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digital leader

Want to be a stronger digital leader?

Here's how to apply the 7 Pillars of Digital Leadership in relevant and measurable ways

In a rapidly changing world, educators have been forced to self-examine and come to terms with approaches that are inefficient and irrelevant–from outmoded ways of setting up classrooms to equating school success solely on standardized metrics. Innovation and transformation in schools can’t happen unless we tackle entrenched practices and mindsets in bold and specific ways.

How can we best harness the positive aspects of technology to improve student learning and the schools we work in?

As a first step, we need to disrupt the status quo that’s embedded in the education system by developing new ways of looking at things that transform the world. We create permanent change only by identifying and communicating what shifts need to occur as well as illustrating how effective these approaches are at improving education. When we apply principals of efficacy to the Pillars of Digital Leadership, we’re well on our way toward integrating technology with confidence that learning will be transformed.

The 7 pillars of digital leadership

Pillar 1: Student engagement, learning, and achievement: Enhancing essential skill sets that society demands
Schools should reflect real life, allowing and encouraging students to apply what they’ve learned through the tools they use outside of school. Communication, collaboration, creativity, media literacy, global connectedness, problem solving, and critical thinking are vital to success. Within a solid pedagogical approach, digital tools and social media allow students to create artifacts of learning that demonstrate conceptual mastery and, when framed within an structure such as The Rigor and Relevance Framework, cultivate learner autonomy.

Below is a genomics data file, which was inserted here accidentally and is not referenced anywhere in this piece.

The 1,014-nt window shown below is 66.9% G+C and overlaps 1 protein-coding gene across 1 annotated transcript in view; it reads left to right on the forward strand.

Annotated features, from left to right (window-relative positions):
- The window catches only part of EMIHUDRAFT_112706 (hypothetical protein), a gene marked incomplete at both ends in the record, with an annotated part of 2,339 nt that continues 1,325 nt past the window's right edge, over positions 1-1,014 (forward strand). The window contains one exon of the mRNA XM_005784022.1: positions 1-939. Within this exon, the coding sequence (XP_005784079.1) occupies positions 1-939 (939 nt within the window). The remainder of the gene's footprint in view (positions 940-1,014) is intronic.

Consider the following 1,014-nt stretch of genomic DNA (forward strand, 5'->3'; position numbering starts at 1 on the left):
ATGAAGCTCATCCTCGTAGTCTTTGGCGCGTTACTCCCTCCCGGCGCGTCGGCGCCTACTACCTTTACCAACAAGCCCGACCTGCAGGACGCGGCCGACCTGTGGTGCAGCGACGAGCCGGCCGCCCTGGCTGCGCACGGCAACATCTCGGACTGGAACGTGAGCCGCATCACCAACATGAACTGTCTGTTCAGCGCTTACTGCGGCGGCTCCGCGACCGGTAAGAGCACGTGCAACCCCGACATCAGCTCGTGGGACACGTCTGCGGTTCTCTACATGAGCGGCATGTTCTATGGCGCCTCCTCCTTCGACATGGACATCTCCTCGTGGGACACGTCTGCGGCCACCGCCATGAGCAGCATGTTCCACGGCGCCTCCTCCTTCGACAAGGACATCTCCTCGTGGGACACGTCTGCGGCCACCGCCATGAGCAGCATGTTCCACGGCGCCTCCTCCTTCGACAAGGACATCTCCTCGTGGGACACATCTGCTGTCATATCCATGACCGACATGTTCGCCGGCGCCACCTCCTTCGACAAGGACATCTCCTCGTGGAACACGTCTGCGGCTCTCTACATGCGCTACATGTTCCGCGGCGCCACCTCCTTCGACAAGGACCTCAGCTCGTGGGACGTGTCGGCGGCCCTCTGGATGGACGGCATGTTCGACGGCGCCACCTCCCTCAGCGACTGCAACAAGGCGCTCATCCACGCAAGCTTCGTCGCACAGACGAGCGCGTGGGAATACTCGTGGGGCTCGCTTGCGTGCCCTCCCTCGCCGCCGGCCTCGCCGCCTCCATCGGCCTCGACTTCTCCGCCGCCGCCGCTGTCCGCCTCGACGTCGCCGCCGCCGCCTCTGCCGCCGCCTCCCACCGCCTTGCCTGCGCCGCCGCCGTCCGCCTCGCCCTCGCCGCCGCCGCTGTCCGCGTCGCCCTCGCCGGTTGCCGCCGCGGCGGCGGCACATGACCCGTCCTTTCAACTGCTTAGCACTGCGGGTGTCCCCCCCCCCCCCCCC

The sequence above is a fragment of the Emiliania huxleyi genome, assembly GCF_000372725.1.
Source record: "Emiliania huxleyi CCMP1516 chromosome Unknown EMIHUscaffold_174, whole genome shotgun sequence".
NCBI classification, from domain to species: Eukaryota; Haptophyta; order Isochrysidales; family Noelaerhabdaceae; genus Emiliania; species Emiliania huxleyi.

Which technology, implemented in which specific and measurable ways, drives skill acquisition and conceptual understanding within that objective? This means aligning actual results that show improvement in terms of engagement, learning, and achievement evidenced by a Return on Instruction.

Pillar 2: Professional growth and development: Leveraging tools that allow pursuit of passions
Traditional forms of professional development (PD) such as “sit and get,” one-size-fits-all, and trainings lacking accountability have proven obsolete. Digital tools now allow for professional learning to take place anytime, anywhere, and with anyone. Personal learning networks allow educators to acquire resources, access knowledge, receive feedback, and connect with others. Digital badges are an exciting way to acknowledge both formal and informal learning.

To build efficacy in this pillar, we ask, what are clearly identified areas of needed growth and what measurable solutions will address development? And, how do we measure the impacts of PD on students and student learning?

(Next page: Re-envisioning learning spaces, improving communications, and more)

Pillar 3: Re-envisioning learning spaces and environments: Creating real-world spaces in which to learn and practice
Pedagogical innovation requires an innovation in the space where learning takes place. If the space doesn’t match the desired learning pedagogy, then it will hinder student learning outcomes. Research shows us that students need choice, naturalness, and appropriate levels of stimulation, among other characteristics, to maximize learning opportunities.